Before 2015 gets here, I want to take some time today to tell you all about a book I really enjoyed this year, John Alcorn: Evolution by Design, edited by Stephen Alcorn and Marta Sironi, and published in 2013 by Moleskine. (I believe it was published here in the U.S. this past summer.) And, fortunately, I’ve got some art from it to share here at 7-Imp.
This is a beautifully-designed (book-lovers, take note) and quite comprehensive tribute to artist, designer, and children’s book illustrator John Alcorn, who died in 1992. (Back in 2012, I featured a bit of his children’s book illustrations.) Sironi, a researcher at the Centro APICE at Milan University, writes the book’s foreword, and the book’s opening piece, “Reflections on the Life and Art of My Father John Alcorn (1935-1992)” is from his son, Stephen Alcorn, also an artist and children’s book illustrator (whom I interviewed here in early 2010). In this opening piece, Stephen writes in detail about his father’s career and, with great reverence and a personal touch (the book also includes family photos), lays out the evolution of his father’s work. “At the time of writing,” he notes, “nearly a quarter of a century has gone by since my father’s passing, yet despite the passage of time, his work remains as culturally relevant today as the day it was created.”
The book is divided into four sections — the early years (“The Rise of the Merry Craftsman”), including Alcorn’s studies of abstract expressionism and representational art at Cooper Union, to his experiences at Push Pin Studios, to his apprenticeship with Lou Dorfsman; the “Sixties Heyday,” his experimentation with a more psychedelic style and his graphic design and book jacket work, a time during which most of his work was commissioned (and this section includes a piece on his children’s book work); his time in Italy during the 1970s, which includes discussions of his political satire and work for Federico Fellini (Alcorn designed the opening titles for several of his films); and, finally, Alcorn’s return to the States after he “was beginning to feel as if he had exhausted the creative challenges and professional opportunities Italy had to offer.”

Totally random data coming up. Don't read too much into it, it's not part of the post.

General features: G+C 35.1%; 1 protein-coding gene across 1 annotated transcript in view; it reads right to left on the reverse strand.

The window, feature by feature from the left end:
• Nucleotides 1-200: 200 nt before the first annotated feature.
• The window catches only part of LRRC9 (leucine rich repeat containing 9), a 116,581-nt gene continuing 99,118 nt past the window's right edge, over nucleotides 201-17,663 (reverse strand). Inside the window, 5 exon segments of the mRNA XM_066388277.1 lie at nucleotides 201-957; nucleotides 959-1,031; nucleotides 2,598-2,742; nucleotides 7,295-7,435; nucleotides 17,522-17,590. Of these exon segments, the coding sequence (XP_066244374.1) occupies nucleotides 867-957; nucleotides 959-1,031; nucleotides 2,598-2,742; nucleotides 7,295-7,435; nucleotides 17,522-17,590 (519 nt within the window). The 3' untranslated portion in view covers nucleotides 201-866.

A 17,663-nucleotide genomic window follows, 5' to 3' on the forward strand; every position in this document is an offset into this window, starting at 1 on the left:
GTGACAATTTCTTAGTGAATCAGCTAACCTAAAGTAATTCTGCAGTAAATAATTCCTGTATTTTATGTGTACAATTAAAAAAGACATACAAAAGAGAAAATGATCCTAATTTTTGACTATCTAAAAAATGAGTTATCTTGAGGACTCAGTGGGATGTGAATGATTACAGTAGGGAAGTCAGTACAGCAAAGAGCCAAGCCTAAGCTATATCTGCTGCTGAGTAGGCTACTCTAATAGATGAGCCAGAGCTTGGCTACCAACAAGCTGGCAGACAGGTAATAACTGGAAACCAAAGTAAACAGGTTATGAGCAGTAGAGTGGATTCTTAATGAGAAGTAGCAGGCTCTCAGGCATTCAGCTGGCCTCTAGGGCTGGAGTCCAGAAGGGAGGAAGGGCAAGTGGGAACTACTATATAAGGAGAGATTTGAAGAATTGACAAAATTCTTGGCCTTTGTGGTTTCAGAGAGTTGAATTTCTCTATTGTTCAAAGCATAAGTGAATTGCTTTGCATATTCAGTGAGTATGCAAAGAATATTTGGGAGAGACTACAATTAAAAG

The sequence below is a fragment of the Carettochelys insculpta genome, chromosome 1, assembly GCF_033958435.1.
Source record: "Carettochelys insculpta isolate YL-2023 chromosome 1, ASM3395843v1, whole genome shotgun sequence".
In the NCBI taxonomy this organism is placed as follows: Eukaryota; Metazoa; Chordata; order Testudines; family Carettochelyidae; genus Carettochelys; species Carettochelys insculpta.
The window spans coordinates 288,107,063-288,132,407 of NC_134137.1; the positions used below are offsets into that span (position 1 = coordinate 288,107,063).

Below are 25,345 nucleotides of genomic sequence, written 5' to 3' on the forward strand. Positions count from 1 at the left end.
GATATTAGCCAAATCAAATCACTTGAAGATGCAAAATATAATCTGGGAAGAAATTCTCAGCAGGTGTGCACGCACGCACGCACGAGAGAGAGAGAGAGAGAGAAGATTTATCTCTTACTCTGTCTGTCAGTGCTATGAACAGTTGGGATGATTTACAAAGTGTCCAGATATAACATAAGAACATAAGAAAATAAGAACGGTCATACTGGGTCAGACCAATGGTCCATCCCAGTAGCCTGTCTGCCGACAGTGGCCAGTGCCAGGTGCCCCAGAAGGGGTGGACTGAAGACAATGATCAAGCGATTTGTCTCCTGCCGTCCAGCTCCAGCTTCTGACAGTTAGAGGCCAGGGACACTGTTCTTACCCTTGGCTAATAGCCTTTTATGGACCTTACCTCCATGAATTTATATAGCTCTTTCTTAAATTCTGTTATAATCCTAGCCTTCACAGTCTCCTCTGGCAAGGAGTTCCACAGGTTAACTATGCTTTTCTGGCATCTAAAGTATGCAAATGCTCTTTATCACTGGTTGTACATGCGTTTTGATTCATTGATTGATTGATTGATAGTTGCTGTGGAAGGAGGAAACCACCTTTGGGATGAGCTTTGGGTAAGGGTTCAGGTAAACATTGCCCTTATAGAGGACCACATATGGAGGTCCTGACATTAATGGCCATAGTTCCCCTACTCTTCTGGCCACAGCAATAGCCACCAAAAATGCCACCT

Redbook, January 1966
The book, so elegantly designed, reproduces in color around 500 of Alcorn’s graphic compositions and illustrations, including children’s book illustrations, book jackets and slipcase designs, logos, magazine covers and editorial illustrations, drawings, paintings (some previously unpublished and some printed alongside preparatory drawings), portraits, advertisements (including early newspaper advertisements), poster designs (including political posters from the ’70s), and even billboards — this from an artist who worked in many mediums and styles. It is a treasure trove of information for fans of his design, typography, and illustration work, as well as anyone interested in illustration and visual communication.
It’s a fascinating and thorough look at an artist who has played an important role in graphic design and advertising both here in the United States and in Europe.
Below are some more images from the book. …
Menley & James, art director; Murray Jacobs, 1969
This, Alcorn’s first interpretation of “Eight Days a Week,” was considered
“too licentious” and was rejected. To see the second image, the one the publishers included in the book, click this image to enlarge it.
(Click second image to enlarge and see spread in its entirety)
pen, sepia ink and watercolor on paper, 1975
(Click to enlarge and see final book jacket)
JOHN ALCORN: EVOLUTION BY DESIGN. © 2013 Moleskine SpA. © 2013 Stephen Alcorn. © 2013 Università degli Studi di Milano, Centro Apice. Images reproduced by permission of the publisher, Moleskine SpA.
Note for any new readers: 7-Imp’s 7 Kicks is a weekly meeting ground for taking some time to reflect on Seven(ish) Exceptionally Fabulous, Beautiful, Interesting, Hilarious, or Otherwise Positive Noteworthy Things from the past week, whether book-related or not, that happened to you. New kickers are always welcome.
1) Two whole days with no work whatsoever! (The up side to freelance work you can do from home is your very flexible schedule, year-long; the down side is you don’t really get time off like other people during the holidays, but it’s hardly as if I’m complaining either, ’cause that year-long flexible schedule? I love it. A lot.)
2) Good novels.
3) Good novels that are good read-alouds.
4) Calendars. (Well, I can’t help it. Once a nerd, always a nerd.)
5) Toy purges with a nine- and ten-year old.
7) That I have a family and a roof over our heads and food on our plates and warm blankets and good music to hear and good books to read and good art to see and warm cocoa. That about covers it. I’m grateful.
BONUS: My favorite gift? This album-sized limited edition print about one of my favorite songs ever:
What are YOUR kicks this week?